Table 1 Catalytic performance during solketal productiona
Entry Catalyst Reaction time (min) Glycerol conversion (wt%) Solketal selectivity (%)
a 0.25 g of catalyst (5% of glycerol weight) was taken in a round-bottom flask and 18.9 g of acetone and 5 g of glycerol with glycerol to acetone molar ratio 1[thin space (1/6-em)]:[thin space (1/6-em)]6 was added to it and refluxed at 60 °C. b The data obtained after five consecutive reaction cycles over the catalyst mentioned in entry 2 under similar reaction conditions mentioned in entry 2. c The data obtained after five consecutive cycles over the catalyst mentioned in entry 7 under similar reaction conditions mentioned in entry 7.
1 ZAPNP-1 30 77 100
2 60 98 100
3 120 98 100
4 240 98 100
5b 60 98 100
6 ZAPNP-2 30 72 100
7 60 96 100
8 120 98 100
9 240 98 100
10c 60 92 100


A possible reaction pathway for the formation of solketal through the acetalization of glycerol is given in the scheme (Fig. 5). Herein, polarizability of the reactants and dehydration to produce the glycerol acetone adduct are the two reactions required for the successful formation of the solketal product. The acid sites created by Zn–Al–P (structure I) can activate the acetone molecule to form a C–O bond-polarized adsorbed molecule on the catalyst (structure II); then, glycerol is added to form the glycerol–acetone adduct (structure III), which upon dehydration can produce solketal (structure IV). The product desorbed from the catalyst can create the active site that will be available for the adsorption of the fresh reactant molecule (structure I). The presence of zinc in the catalyst structure may also help in the polarization of the acetone molecule. The nanoplate structure of the catalyst provides facile interaction of the reactants with the active species on the catalyst and facilitate the facile diffusion of the bulky molecules produced.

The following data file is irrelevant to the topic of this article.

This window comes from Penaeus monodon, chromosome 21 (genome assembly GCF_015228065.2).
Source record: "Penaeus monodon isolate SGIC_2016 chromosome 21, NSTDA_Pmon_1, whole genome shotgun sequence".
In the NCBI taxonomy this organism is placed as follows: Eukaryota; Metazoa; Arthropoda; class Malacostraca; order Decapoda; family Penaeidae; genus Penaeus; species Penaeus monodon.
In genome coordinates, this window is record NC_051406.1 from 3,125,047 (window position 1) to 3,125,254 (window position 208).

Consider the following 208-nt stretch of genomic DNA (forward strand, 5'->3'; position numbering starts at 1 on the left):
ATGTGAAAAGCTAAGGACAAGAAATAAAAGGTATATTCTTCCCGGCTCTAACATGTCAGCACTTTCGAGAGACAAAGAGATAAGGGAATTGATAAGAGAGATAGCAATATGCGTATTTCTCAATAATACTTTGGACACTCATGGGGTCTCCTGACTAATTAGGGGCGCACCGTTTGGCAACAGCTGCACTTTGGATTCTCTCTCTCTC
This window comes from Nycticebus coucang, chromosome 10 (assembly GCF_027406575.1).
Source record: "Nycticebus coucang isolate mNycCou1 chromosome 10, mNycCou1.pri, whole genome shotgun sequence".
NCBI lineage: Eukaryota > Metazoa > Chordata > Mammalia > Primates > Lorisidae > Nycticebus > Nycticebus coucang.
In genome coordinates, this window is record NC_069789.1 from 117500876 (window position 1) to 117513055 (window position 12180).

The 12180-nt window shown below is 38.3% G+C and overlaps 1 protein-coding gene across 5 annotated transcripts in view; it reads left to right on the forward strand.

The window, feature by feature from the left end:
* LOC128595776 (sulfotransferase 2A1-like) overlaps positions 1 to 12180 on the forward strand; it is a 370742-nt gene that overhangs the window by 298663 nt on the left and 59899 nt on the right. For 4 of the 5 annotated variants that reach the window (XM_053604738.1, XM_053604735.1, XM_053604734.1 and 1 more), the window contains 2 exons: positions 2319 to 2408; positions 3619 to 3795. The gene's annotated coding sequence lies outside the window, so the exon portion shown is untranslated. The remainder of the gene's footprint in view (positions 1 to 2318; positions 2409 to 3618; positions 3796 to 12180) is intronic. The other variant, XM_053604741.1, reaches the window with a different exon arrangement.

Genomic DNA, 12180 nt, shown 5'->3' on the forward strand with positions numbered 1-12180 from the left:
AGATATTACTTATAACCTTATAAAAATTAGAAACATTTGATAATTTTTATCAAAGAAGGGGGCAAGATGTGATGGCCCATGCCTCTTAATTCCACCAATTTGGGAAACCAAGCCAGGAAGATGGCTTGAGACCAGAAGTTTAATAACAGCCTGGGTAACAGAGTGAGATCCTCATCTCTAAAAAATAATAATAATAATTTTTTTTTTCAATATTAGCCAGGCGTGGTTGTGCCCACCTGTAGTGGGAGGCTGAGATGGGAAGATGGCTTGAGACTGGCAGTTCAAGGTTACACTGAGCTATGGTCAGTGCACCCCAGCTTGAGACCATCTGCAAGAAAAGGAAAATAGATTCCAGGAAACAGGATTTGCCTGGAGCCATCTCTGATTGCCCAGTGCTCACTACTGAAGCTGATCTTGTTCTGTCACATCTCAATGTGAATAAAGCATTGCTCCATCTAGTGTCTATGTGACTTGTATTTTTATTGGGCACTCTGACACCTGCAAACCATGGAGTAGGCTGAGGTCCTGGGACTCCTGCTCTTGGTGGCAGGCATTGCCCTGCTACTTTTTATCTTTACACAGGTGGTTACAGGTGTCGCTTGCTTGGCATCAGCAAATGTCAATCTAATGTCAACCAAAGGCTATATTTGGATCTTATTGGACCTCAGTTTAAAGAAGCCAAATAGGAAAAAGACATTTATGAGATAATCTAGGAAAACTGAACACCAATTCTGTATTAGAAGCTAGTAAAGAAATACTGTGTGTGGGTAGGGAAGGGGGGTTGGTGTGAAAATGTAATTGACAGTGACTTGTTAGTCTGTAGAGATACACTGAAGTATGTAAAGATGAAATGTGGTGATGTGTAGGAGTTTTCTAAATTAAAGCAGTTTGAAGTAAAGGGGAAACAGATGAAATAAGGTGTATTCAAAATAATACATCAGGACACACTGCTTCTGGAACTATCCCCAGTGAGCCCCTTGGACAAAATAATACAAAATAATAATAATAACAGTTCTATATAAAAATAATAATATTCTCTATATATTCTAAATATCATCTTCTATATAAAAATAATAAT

image file: c7se00225d-f5.tif
Fig. 5 Plausible reaction pathways for the formation of solketal on the nanoplates.

The chemically bonded Zn within the ZAPNP is also expected to provide stability in terms of activity of the catalyst (unlike the metal-supported bi-functional catalysts), reaction time, and regeneration cycles. We used the hot filtration method to check the catalyst stability, where the catalyst was separated from the reaction medium after 30 minutes of reaction time through filtration and the reaction mixture was allowed to react until 120 minutes. As shown in Fig. S7, after the removal of the catalysts from the reaction media, almost constant conversion values (2–3% increase) were obtained, whereas in the presence of the catalysts, increase in the conversion up to 98% was achieved. Further, the ICP analysis data of the filtrate (Table S1, ESI) indicates the negligible amounts of catalyst components in the filtrate (0.41% of the Zn and 0.03 to 0.06% of P originally present in the catalyst). The liquid obtained after the reaction (Table S1 ESI) did not show the presence of any considerable amount of catalyst chemical moiety, supporting the stability of the elements bonded in the crystalline structure of Zn–Al–P. This is further supported by the stability in the activity of the catalyst for up to several reaction cycles (Table 1). These studies indicate excellent stability in activity of the catalyst in terms of glycerol conversion as well as solketal selectivity in the studied course of 5 reaction cycles (entries 5 and 10). The fresh and spent catalyst materials also exhibited comparable morphology and chemical composition, as measured by SEM, TEM, and ICP analysis (Fig. S5 and S6 and Table S1).